Summing up what others have said and providing a bit of context:
Studs are vertical structural components in the walls. In load-bearing walls, they carry part of the weight of the house and its contents above them. In American construction this generally means a "2x4" stud placed every 16 inches on center along the length of the wall, with additional support at critical points and "cripple studs" to carry those forces around window and door openings.
Non-loadbearing walls are generally constructed ("framed") the same way for consistency.
The surface of the walls is then attached to this framing. There are several different ways of applying that surface -- it could be decorative wood panelling, for example -- but one of the most popular interior surfaces is painted plaster.
In the past, constructing a plaster-surfaced wall required nailing up thin boards (lath) to create a supporting surface, then trowelling plaster over that. Some of the plaster would be squeezed between the lath, giving the plaster a good grip on the wall. After several cycles of plastering, sanding the surface smooth, and plastering again this built up a smooth, fairly strong, fire-resistant wall surface ready to be primed and painted.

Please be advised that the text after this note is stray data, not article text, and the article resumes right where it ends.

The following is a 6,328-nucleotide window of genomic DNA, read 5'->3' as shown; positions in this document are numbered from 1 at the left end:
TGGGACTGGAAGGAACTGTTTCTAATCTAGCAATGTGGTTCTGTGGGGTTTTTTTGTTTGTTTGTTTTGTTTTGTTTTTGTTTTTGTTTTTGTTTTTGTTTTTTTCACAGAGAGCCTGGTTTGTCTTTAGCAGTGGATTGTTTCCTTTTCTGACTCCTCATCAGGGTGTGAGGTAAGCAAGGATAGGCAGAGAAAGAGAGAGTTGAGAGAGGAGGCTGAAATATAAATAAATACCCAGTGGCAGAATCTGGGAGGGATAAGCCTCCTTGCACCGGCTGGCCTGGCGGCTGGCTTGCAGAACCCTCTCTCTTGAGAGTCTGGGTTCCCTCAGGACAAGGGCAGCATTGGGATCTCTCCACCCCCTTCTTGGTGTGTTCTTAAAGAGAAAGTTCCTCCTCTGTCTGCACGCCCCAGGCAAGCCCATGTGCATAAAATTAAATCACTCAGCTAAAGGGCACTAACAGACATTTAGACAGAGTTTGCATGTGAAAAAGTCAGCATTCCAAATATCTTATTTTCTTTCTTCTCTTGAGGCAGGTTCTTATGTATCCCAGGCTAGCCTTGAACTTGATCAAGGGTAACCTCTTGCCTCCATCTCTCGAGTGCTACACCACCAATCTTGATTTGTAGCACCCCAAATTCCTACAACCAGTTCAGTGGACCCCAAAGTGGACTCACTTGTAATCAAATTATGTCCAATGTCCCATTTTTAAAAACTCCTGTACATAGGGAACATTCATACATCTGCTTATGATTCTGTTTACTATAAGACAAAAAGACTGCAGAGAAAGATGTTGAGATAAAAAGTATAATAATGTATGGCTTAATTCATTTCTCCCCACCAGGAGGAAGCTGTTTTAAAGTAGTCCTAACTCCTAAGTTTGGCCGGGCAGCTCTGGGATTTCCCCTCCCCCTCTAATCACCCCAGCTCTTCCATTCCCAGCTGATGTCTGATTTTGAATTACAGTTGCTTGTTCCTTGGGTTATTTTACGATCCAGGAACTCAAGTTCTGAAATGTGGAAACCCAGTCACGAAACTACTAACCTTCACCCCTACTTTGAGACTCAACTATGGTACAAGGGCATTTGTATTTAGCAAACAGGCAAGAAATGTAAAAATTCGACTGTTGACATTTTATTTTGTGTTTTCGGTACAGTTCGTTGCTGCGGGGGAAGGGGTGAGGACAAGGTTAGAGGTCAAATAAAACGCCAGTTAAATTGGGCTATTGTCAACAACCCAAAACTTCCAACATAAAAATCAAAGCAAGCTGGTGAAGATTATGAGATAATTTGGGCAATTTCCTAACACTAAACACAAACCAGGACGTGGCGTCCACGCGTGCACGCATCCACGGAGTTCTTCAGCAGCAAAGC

Wallboard/plasterboard/drywall is a modern shortcut for achieving the same effect. Pre-cast sheets of paper-backed plaster can be attached directly to the studs with screws. That leaves only the joints between adjacent sheets to be plastered and sanded by hand.
Note that since the studs at on 18" centers, 4 or 8 feet is a good size for getting complete coverage of the wall with minimal cutting of the drywall sheets. That same spacing is used elsewhere in the house's construction, so "sheet goods" generally (plywood, panelling, waterproof "green board" for bathroom walls) will tend to come in that 4'x8' size, or occasionally 4'x4'.
Hope that gives you a bit more understanding of how "stick framed" walls work. If you want to know more about lumber-framed house construction I'd really recommend picking up a book on the topic. There's just too much interesting and important detail to cover completely here.